On the flight back there was a transfer in Amsterdam. As we flew over the beautiful fields and canals of Holland I realized I hadn't seen an open field in Japan. Literally every square inch that can be built on is either rice paddies or houses. The population there really is quite incredible. Even in the countryside it was inescapable. Many of the popular temples, although dedicated to peace, are some of the most stressful places I've been. But if you can get off the beaten track - and it isn't easy - it was a wholly peaceful place.

I met some Canadians in a cat cafe and they mentioned that the beauty of Japan appeared very sculpted in comparison to the mountains in Canada. This rang with me. I remember thinking before I visited that Japanese art was always too precise and fine, and that the country(side) itself could surely not be so elegant and perfected. I thought it was somehow dishonest or simplified. When I arrived it surprised me that Japan actually as crisp as it is portrayed in art. Much of it's beauty is sculpted by man, as when in temples. But much of the countryside simply appears sculpted, when it is in fact very precise and sharp naturally. I thought this was a really wonderful thing.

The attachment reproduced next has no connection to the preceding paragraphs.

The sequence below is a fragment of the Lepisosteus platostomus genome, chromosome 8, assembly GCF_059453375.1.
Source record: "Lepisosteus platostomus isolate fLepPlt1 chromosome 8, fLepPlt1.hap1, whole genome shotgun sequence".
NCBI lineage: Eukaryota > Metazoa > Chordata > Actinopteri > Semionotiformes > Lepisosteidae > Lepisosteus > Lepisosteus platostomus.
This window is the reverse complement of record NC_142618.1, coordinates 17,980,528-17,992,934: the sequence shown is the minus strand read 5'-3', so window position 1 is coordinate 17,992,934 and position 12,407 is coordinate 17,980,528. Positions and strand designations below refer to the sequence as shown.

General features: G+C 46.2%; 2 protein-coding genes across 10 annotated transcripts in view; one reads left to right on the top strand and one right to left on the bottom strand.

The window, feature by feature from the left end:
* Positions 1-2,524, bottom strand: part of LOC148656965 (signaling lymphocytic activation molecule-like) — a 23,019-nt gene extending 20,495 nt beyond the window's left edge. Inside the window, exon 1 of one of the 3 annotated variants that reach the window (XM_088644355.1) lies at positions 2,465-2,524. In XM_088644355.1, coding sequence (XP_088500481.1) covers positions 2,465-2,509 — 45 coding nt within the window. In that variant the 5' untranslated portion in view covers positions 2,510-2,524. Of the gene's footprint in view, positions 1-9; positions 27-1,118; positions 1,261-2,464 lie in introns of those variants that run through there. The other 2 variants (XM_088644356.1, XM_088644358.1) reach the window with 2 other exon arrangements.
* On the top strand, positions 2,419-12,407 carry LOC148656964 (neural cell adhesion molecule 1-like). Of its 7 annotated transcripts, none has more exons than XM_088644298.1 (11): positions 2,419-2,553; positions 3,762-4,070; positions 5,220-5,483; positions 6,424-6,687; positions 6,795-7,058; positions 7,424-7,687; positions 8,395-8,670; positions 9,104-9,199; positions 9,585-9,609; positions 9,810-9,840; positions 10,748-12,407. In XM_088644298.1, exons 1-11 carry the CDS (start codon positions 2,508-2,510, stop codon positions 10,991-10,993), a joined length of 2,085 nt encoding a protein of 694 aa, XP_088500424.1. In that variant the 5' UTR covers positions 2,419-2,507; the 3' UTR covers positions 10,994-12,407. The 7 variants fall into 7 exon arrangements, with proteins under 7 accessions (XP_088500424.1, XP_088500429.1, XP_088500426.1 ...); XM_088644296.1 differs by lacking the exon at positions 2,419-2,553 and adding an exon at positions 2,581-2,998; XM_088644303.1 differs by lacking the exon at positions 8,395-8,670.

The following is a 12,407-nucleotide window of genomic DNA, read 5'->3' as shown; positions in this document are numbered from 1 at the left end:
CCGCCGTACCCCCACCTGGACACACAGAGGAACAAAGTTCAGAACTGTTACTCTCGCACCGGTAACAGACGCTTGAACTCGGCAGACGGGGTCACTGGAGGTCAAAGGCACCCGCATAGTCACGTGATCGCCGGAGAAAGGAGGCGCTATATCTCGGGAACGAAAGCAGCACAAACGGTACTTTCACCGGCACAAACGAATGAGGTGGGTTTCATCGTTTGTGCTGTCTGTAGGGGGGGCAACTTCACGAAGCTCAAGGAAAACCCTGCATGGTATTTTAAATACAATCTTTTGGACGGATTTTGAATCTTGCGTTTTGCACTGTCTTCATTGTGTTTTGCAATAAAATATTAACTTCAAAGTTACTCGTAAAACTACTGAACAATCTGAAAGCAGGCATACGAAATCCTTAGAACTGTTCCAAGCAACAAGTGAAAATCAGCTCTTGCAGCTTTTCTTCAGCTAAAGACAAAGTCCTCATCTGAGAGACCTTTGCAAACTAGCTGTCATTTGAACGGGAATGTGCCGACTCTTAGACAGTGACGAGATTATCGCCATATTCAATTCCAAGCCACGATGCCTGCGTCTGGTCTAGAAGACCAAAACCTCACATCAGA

There are really too many things to mention. I have so many good memories of the place. Walking in the mountains, chilling in hot springs with a thunderstorm overhead, riding the bullet train, eating in the local yakatori, going to a cat cafe. It is really difficult to get an impression of the place without actually going. But I hope I have piqued some people's curiosity a little more.

For those traveling alone I found everyone in Japan exceedingly helpful and friendly - and felt incredibly safe wherever I went. Some people did chat or practice their English on me, but it wasn't spoken by most people I met. I managed to get around fine on signals and bows. I am really looking forward to the next time I can visit.